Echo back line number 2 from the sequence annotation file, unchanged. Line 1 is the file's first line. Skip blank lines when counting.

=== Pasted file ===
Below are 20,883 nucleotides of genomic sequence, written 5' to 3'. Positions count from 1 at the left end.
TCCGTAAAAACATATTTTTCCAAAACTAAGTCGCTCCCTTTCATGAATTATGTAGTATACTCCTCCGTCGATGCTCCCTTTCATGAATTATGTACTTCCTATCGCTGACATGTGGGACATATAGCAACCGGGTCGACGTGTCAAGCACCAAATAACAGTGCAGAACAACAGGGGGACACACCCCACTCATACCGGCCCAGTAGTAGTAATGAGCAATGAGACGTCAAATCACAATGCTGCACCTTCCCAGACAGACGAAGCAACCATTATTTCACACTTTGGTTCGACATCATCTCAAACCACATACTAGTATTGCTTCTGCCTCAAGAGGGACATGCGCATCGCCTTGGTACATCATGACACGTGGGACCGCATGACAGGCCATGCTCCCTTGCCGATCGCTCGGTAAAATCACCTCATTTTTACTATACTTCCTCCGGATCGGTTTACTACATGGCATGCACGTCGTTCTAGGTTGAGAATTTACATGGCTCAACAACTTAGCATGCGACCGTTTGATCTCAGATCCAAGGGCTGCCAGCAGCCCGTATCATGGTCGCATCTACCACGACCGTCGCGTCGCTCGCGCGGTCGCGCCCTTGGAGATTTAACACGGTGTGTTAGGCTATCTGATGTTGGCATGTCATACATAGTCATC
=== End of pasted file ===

TCCGTAAAAACATATTTTTCCAAAACTAAGTCGCTCCCTTTCATGAATTATGTAGTATACTCCTCCGTCGATGCTCCCTTTCATGAATTATGTACTTCCTATCGCTGACATGTGGGACATATAGCAACCGGGTCGACGTGTCAAGCACCAAATAACAGTGCAGAACAACAGGGGGACACACCCCACTCATACCGGCCCAGTAGTAGTAATGAGCAATGAGACGTCAAATCACAATGCTGCACCTTCCCAGACAGACGAAGCAACCATTATTTCACACTTTGGTTCGACATCATCTCAAACCACATACTAGTATTGCTTCTGCCTCAAGAGGGACATGCGCATCGCCTTGGTACATCATGACACGTGGGACCGCATGACAGGCCATGCTCCCTTGCCGATCGCTCGGTAAAATCACCTCATTTTTACTATACTTCCTCCGGATCGGTTTACTACATGGCATGCACGTCGTTCTAGGTTGAGAATTTACATGGCTCAACAACTTAGCATGCGACCGTTTGATCTCAGATCCAAGGGCTGCCAGCAGCCCGTATCATGGTCGCATCTACCACGACCGTCGCGTCGCTCGCGCGGTCGCGCCCTTGGAGATTTAACACGGTGTGTTAGGCTATCTGATGTTGGCATGTCATACATAGTCATC